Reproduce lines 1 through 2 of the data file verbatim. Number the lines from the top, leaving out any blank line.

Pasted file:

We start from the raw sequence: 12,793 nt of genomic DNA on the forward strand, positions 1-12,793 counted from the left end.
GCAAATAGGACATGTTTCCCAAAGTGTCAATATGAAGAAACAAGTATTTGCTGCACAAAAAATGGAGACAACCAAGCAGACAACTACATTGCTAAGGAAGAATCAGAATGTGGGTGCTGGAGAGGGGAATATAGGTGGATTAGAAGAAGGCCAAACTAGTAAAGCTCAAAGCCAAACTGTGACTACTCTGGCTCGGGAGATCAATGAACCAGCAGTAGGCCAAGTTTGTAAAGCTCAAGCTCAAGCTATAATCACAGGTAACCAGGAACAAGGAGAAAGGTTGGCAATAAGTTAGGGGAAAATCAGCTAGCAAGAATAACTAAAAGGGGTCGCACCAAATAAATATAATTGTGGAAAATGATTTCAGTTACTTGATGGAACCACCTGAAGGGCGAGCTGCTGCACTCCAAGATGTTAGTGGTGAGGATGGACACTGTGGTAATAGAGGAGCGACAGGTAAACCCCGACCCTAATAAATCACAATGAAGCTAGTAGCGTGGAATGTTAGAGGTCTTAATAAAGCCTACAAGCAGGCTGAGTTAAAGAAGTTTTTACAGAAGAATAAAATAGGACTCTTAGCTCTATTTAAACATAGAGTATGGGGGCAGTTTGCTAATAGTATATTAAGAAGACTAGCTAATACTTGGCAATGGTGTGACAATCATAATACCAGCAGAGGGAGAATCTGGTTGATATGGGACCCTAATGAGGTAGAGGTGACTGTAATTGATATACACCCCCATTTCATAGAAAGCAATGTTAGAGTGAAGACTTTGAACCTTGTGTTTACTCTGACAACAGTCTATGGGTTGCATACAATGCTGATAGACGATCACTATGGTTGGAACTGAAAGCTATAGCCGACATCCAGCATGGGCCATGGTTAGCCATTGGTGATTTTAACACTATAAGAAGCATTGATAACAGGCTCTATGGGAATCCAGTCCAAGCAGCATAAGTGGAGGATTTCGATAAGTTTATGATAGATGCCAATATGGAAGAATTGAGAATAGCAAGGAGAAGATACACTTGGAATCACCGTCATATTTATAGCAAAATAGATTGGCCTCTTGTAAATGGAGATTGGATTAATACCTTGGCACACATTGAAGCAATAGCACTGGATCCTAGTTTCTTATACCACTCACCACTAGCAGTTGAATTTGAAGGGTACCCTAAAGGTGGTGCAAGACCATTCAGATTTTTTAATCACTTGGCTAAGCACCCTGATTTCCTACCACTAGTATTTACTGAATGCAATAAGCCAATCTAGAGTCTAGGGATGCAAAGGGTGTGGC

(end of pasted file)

We start from the raw sequence: 12,793 nt of genomic DNA on the forward strand, positions 1-12,793 counted from the left end.
GCAAATAGGACATGTTTCCCAAAGTGTCAATATGAAGAAACAAGTATTTGCTGCACAAAAAATGGAGACAACCAAGCAGACAACTACATTGCTAAGGAAGAATCAGAATGTGGGTGCTGGAGAGGGGAATATAGGTGGATTAGAAGAAGGCCAAACTAGTAAAGCTCAAAGCCAAACTGTGACTACTCTGGCTCGGGAGATCAATGAACCAGCAGTAGGCCAAGTTTGTAAAGCTCAAGCTCAAGCTATAATCACAGGTAACCAGGAACAAGGAGAAAGGTTGGCAATAAGTTAGGGGAAAATCAGCTAGCAAGAATAACTAAAAGGGGTCGCACCAAATAAATATAATTGTGGAAAATGATTTCAGTTACTTGATGGAACCACCTGAAGGGCGAGCTGCTGCACTCCAAGATGTTAGTGGTGAGGATGGACACTGTGGTAATAGAGGAGCGACAGGTAAACCCCGACCCTAATAAATCACAATGAAGCTAGTAGCGTGGAATGTTAGAGGTCTTAATAAAGCCTACAAGCAGGCTGAGTTAAAGAAGTTTTTACAGAAGAATAAAATAGGACTCTTAGCTCTATTTAAACATAGAGTATGGGGGCAGTTTGCTAATAGTATATTAAGAAGACTAGCTAATACTTGGCAATGGTGTGACAATCATAATACCAGCAGAGGGAGAATCTGGTTGATATGGGACCCTAATGAGGTAGAGGTGACTGTAATTGATATACACCCCCATTTCATAGAAAGCAATGTTAGAGTGAAGACTTTGAACCTTGTGTTTACTCTGACAACAGTCTATGGGTTGCATACAATGCTGATAGACGATCACTATGGTTGGAACTGAAAGCTATAGCCGACATCCAGCATGGGCCATGGTTAGCCATTGGTGATTTTAACACTATAAGAAGCATTGATAACAGGCTCTATGGGAATCCAGTCCAAGCAGCATAAGTGGAGGATTTCGATAAGTTTATGATAGATGCCAATATGGAAGAATTGAGAATAGCAAGGAGAAGATACACTTGGAATCACCGTCATATTTATAGCAAAATAGATTGGCCTCTTGTAAATGGAGATTGGATTAATACCTTGGCACACATTGAAGCAATAGCACTGGATCCTAGTTTCTTATACCACTCACCACTAGCAGTTGAATTTGAAGGGTACCCTAAAGGTGGTGCAAGACCATTCAGATTTTTTAATCACTTGGCTAAGCACCCTGATTTCCTACCACTAGTATTTACTGAATGCAATAAGCCAATCTAGAGTCTAGGGATGCAAAGGGTGTGGC